When a visiting croc expert invites Akimbo along on a field study, Akimbo is thrilled. But when the crocodiles attack the guide, injuring him gravely, it will be up to Akimbo to cross a crocodile-infested river and jump start a truck to bring back help. A rousing new Akimbo adventure from bestselling author Alexander McCall Smith. (recommended for Ages 7 to 9).
From the award-winning author of Half of a Yellow Sun, a dazzling new novel: a story of love and race centered around a young man and woman from Nigeria who face difficult choices and challenges in the countries they come to call home. As teenagers in a Lagos secondary school, Ifemelu and Obinze fall in love. Their Nigeria is under military dictatorship, and people are leaving the country if they can. Ifemelu--beautiful, self-assured--departs for America to study. She suffers defeats and triumphs, finds and loses relationships and friendships, all the while feeling the weight of something she never thought of back home: race. Obinze--the quiet, thoughtful son of a professor--had hoped to join her, but post-9/11 America will not let him in, and he plunges into a dangerous, undocumented life in London. Years later, Obinze is a wealthy man in a newly democratic Nigeria, while Ifemelu has achieved success as a writer of an eye-opening blog about race in America. But when Ifemelu returns to Nigeria, and she and Obinze reignite their shared passion--for their homeland and for each other--they will face the toughest decisions of their lives. Fearless, gripping, at once darkly funny and tender, spanning three continents and numerous lives, "Americanah" is a richly told story set in today's globalized world: Chimamanda Ngozi Adichie's most powerful and astonishing novel yet.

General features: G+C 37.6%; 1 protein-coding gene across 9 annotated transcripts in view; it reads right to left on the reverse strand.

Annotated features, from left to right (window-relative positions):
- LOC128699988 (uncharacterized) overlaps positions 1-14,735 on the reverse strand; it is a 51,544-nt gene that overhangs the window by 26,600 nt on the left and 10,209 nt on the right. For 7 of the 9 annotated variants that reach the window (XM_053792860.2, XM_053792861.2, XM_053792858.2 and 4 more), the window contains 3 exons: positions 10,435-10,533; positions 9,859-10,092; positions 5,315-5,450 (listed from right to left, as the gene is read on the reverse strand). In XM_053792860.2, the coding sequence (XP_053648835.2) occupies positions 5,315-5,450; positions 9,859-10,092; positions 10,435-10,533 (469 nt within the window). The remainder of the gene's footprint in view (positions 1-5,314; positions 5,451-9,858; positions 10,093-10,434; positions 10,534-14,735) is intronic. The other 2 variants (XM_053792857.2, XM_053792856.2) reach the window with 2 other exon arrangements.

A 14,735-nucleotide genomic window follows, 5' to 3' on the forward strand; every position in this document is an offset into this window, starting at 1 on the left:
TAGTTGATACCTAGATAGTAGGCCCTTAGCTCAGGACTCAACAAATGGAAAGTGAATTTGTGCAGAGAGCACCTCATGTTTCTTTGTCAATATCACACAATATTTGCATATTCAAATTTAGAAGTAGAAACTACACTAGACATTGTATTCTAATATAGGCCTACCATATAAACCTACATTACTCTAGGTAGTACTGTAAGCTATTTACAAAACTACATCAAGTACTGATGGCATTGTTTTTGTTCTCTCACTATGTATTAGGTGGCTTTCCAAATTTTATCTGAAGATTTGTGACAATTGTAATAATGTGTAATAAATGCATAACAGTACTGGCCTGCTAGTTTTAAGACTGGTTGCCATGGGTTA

Meet Mma Ramotswe, the endearing, engaging, simply irresistible proprietress of The No. 1 Ladies Detective Agency, the first and only detective agency in Botswana. With persistent observation, gentle intuition, and a keen desire to help people with the problems of their lives, she solves mysteries great and small for friends and strangers alike.